Credit Cards Climb for a Top Spot in Home Improvement FinancingOctober 25th, 2018 by Drew Vass, Executive Editor
Now more than ever, a recent Houzz report shows consumers are turning to credit cards when purchasing home improvement products and services. According to the study completed by Houzz Inc. and Synchrony, The Role of Credit Cards in U.S. Home Improvement, one third of homeowners used a credit card to pay for home products and services.
Houzz reveals a stunning $141 billion was charged to credit cards for home improvement products and services in 2017. 80 percent of the expenditure was on home improvement retailers, and the additional 20 percent on home improvement service providers. According to Houzz, credit card use is on the rise. In 2011, only $83.7 billion was charged to credit cards for home renovations. 2017 saw a 69 percent increase in credit card use since 2011.
The Houzz survey shows 1 in 3 customers use a credit card in home renovations. Of the 33 percent of credit card users, 21 percent combined credit with cash or other payment options. The report states that 70 percent of shoppers decided on a finance method before entering a home improvement store, with the use of credit cards at stores with unrestricted card access being twice as high as store-specific credit cards.
The report says the typical (median) homeowner used credit cards to pay $10,000 on renovations in 2017. The typical homeowner also financed 5 to 24 percent of the renovation with a loan. 62 percent of homeowners plan to pay off credit card loans over time, with store-specific cards nearly twice as likely as unrestricted cards to be paid off over time, according to the report.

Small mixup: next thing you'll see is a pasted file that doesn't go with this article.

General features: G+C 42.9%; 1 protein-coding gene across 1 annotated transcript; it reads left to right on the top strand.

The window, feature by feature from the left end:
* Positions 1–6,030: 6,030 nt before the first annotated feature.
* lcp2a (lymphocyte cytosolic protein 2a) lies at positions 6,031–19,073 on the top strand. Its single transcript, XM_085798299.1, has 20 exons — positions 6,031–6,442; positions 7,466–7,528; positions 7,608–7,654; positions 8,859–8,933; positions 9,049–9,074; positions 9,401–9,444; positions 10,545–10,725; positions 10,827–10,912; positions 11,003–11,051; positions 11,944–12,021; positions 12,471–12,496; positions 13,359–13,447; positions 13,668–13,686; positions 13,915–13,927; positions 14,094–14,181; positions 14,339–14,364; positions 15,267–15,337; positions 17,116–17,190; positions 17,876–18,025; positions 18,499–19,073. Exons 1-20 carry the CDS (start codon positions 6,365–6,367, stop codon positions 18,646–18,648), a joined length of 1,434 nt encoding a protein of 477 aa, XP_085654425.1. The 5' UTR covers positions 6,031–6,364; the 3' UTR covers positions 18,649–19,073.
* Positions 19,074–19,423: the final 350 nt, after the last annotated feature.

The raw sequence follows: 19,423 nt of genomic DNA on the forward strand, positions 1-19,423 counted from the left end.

“The Houzz study reinforces that the availability of financing plays an important role in consumers’ home improvement purchasing decisions,” says Courtney Gentleman, senior vice president, chief management officer payment solutions, Synchrony. “Promotional financing can offer customers an easy and convenient way to make large purchases more affordable, and it can influence where shoppers buy.”
The report shows that millennials (ages 25 to 34) are leading the board for reliance on credit cards. Millennials represent only 8 percent of the market, yet account for 41 percent of credit card usage. Buyers aged 35 to 54 account for 34 percent, and buyers 55 and older account for 30 percent.
“Aging housing stock, low inventory of homes for sale, and major demographic shifts are driving up demand for home improvements, so it is natural for consumers to look for advantageous financing methods in order to smooth out renovation spend over time,” says Nino Sitchinava, principal economist at Houzz. “Based on our study, credit cards appear to be a competitive financing method for a large share of renovating homeowners, likely explaining the recent acceleration in credit usage.”
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